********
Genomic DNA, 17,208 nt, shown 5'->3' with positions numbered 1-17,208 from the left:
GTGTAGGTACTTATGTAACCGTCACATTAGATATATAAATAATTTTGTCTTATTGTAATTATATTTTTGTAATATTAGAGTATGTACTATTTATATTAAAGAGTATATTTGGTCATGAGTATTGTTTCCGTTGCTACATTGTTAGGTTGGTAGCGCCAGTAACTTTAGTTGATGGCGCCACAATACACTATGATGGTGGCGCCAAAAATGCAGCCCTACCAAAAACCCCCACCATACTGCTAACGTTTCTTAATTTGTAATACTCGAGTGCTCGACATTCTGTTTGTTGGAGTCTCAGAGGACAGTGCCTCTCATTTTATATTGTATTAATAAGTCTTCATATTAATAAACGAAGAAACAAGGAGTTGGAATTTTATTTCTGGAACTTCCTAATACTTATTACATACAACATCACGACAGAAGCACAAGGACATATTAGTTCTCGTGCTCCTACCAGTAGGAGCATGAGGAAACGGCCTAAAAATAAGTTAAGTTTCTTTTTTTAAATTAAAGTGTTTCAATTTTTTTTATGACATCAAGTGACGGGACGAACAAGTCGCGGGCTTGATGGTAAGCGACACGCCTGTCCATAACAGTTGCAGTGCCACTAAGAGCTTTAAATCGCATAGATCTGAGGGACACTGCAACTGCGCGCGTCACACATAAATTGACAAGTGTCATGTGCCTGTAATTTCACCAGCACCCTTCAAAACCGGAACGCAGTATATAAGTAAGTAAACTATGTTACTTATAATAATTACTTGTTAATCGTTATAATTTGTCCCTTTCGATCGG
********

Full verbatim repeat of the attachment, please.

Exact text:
Genomic DNA, 17,208 nt, shown 5'->3' with positions numbered 1-17,208 from the left:
GTGTAGGTACTTATGTAACCGTCACATTAGATATATAAATAATTTTGTCTTATTGTAATTATATTTTTGTAATATTAGAGTATGTACTATTTATATTAAAGAGTATATTTGGTCATGAGTATTGTTTCCGTTGCTACATTGTTAGGTTGGTAGCGCCAGTAACTTTAGTTGATGGCGCCACAATACACTATGATGGTGGCGCCAAAAATGCAGCCCTACCAAAAACCCCCACCATACTGCTAACGTTTCTTAATTTGTAATACTCGAGTGCTCGACATTCTGTTTGTTGGAGTCTCAGAGGACAGTGCCTCTCATTTTATATTGTATTAATAAGTCTTCATATTAATAAACGAAGAAACAAGGAGTTGGAATTTTATTTCTGGAACTTCCTAATACTTATTACATACAACATCACGACAGAAGCACAAGGACATATTAGTTCTCGTGCTCCTACCAGTAGGAGCATGAGGAAACGGCCTAAAAATAAGTTAAGTTTCTTTTTTTAAATTAAAGTGTTTCAATTTTTTTTATGACATCAAGTGACGGGACGAACAAGTCGCGGGCTTGATGGTAAGCGACACGCCTGTCCATAACAGTTGCAGTGCCACTAAGAGCTTTAAATCGCATAGATCTGAGGGACACTGCAACTGCGCGCGTCACACATAAATTGACAAGTGTCATGTGCCTGTAATTTCACCAGCACCCTTCAAAACCGGAACGCAGTATATAAGTAAGTAAACTATGTTACTTATAATAATTACTTGTTAATCGTTATAATTTGTCCCTTTCGATCGG